What can I tell you about Washington Metropolitan High School, the school where I’m settling in? It’s a work in progress. DC Met, to use its nickname, is going through a lot of changes. The school moved into its new home near Howard University over the summer, and it’s not completely put together yet. I have a small office, but it’s currently filled with furniture that I hope is destined for elsewhere. Meanwhile I do have plenty of room in what will become the media center to do the work I need to do. For the time being I’m still pretty much mobile, doing everything from my PMC-issued laptop, but that will change once I get started and need to work with students.
Media librarian Kalah Bell and I met with the principal and vice principal last week to talk about our plans for the media education I’ll be doing. Thankfully, Ms. Williams-Minor (the principal) and Mr. Peterson saw eye to eye with us on how we’d like to handle it. As I blogged about earlier, the principal had suggested that we deliver a video morning announcements via a closed-circuit TV system. But she was fine with putting the videos that students produce online instead, and they’ll be viewed on projectors or Smart Boards in classrooms, possibly in English classes. This will save us the trouble of setting up a closed-circuit network, something I know nothing about, and it will be easier to share the videos students produce with the world outside the school.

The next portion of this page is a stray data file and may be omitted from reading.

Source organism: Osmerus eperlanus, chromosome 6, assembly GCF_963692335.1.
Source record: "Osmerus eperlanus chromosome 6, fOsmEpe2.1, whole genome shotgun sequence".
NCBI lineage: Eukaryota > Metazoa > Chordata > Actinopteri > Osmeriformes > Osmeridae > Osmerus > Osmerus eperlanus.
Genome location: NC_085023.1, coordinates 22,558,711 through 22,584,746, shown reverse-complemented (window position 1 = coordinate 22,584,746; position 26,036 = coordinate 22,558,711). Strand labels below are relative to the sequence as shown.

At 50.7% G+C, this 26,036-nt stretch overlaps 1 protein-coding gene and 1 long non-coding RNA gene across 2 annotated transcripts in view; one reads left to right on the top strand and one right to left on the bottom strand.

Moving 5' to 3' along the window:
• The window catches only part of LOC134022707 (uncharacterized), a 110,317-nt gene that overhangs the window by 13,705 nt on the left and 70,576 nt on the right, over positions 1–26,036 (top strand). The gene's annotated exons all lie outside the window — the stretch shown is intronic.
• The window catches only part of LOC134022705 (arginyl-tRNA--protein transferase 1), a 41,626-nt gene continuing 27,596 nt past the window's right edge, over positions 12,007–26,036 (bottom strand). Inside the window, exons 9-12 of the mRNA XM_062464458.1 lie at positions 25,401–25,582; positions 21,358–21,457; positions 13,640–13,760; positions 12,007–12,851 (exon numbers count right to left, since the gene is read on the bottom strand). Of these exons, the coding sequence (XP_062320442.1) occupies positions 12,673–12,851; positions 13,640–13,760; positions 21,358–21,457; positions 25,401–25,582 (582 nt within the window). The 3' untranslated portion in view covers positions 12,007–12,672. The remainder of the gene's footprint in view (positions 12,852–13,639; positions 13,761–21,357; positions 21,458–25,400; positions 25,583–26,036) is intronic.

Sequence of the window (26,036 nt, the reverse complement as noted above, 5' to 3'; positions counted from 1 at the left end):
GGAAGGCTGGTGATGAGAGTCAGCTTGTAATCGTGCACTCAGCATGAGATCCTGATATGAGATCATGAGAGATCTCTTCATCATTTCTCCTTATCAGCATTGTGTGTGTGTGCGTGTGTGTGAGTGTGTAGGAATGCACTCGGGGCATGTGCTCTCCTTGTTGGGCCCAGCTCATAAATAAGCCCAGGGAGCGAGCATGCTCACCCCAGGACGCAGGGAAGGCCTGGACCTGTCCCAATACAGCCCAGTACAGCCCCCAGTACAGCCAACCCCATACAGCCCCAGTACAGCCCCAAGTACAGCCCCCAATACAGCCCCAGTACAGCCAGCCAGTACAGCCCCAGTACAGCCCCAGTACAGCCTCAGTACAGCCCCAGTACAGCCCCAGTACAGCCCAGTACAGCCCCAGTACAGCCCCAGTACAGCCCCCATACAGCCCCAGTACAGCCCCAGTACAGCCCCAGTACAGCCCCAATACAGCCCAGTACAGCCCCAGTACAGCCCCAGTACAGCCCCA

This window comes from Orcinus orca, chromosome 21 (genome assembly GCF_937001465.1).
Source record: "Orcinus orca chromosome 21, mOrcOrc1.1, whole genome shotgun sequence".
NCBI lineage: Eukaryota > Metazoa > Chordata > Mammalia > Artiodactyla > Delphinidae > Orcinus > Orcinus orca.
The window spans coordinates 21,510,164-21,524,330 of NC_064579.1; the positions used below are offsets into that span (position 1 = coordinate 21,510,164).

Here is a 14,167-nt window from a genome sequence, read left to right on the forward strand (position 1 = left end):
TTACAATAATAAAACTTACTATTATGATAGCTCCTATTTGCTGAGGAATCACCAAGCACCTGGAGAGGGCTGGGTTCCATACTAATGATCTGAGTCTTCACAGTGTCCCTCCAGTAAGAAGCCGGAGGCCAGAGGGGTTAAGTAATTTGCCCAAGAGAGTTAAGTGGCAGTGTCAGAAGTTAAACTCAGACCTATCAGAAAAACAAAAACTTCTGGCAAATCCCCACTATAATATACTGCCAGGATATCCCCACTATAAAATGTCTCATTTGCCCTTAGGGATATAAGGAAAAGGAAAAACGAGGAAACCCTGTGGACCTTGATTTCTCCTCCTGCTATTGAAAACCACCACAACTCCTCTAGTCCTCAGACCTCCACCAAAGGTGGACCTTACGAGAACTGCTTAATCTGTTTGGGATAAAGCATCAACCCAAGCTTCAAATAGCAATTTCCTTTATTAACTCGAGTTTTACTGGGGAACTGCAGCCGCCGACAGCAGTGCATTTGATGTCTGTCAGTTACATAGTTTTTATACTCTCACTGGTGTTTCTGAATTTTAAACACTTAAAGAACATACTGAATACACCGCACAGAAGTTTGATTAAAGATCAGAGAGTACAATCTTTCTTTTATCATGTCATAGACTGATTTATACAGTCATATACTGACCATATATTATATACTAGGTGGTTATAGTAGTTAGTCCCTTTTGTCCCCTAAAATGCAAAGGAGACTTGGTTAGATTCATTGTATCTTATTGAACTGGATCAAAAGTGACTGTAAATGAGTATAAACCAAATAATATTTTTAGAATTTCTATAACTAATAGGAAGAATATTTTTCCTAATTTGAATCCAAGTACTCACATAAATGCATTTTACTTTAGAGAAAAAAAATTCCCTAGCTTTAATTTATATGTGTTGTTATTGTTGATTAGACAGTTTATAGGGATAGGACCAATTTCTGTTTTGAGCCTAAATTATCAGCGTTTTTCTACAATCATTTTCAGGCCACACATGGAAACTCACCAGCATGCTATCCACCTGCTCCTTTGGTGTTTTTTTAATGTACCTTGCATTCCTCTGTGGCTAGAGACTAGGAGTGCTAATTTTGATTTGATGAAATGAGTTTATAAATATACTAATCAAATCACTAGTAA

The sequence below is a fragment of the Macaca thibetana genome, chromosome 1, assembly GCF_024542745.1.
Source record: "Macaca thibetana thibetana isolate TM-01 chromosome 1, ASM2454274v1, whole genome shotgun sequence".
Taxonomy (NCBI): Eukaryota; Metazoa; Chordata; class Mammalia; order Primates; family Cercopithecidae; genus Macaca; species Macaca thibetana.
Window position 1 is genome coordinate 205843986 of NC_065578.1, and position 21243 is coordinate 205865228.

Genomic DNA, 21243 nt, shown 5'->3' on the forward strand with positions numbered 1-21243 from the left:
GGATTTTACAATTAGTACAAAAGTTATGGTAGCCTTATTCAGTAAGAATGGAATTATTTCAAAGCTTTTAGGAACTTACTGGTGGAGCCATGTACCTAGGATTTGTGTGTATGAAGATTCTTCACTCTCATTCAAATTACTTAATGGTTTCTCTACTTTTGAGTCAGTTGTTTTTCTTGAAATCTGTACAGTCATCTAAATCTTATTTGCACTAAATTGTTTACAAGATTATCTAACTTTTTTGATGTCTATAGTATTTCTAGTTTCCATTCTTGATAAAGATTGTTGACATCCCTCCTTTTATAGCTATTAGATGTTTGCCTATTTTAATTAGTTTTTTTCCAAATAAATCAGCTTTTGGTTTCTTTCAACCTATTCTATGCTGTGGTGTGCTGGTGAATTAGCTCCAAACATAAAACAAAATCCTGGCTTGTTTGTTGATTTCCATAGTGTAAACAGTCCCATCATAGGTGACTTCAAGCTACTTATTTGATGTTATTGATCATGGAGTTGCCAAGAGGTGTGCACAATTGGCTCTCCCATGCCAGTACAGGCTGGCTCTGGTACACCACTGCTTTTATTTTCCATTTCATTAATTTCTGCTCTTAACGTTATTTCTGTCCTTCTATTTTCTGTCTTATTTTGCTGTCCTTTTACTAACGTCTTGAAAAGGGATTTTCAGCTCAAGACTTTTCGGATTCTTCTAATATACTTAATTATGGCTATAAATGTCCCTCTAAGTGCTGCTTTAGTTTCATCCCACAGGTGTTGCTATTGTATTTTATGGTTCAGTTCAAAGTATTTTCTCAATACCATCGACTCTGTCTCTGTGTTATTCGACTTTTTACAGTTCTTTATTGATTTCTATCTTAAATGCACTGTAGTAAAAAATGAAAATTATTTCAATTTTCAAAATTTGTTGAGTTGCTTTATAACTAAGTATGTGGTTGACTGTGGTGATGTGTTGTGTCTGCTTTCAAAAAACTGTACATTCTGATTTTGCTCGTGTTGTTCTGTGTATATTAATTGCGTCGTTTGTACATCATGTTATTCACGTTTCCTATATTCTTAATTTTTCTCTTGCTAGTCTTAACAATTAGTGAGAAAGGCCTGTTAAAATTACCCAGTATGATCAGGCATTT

I’ve been thinking about ways to do this. There’s SchoolTube, which I’ve mentioned before. But I’d like to find a way to share high-schoolers’ videos that would be more likely to get them in front of people who live in D.C. I’m afraid they’d just be buried on SchoolTube amid the contributions from all over the country.
Yesterday during our weekly PMC meeting, we put forth ideas for projects that we’ll collaborate on during the term of our fellowship. My idea won no adherents, but I didn’t do an especially good job of explaining it. I’d like us to be able to create a portal or site through which D.C. residents will be able to experience all of the content produced at our sites. It’s possible that the new PMC website some of the Fellows are now building will provide that opportunity. But it’s also likely to include a lot of content produced by Fellows, and material about the Corps itself, which I think might make the content produced by youth harder to find. So it would be nice if there were some sort of very stripped-down website or mobile app (or both) that would serve as a gallery of partner-produced content, and that would appeal directly to the D.C. resident. No knowledge of new media required, just quick and easy, and possibly installed on computers at libraries and community centers. Promoted directly to community members who might otherwise be unaware of what we’re doing. Building a website is one thing, but getting people to visit it and spend time on it is another.
Our website might end up serving this purpose well, but if not, I’d still like to see something like this take shape.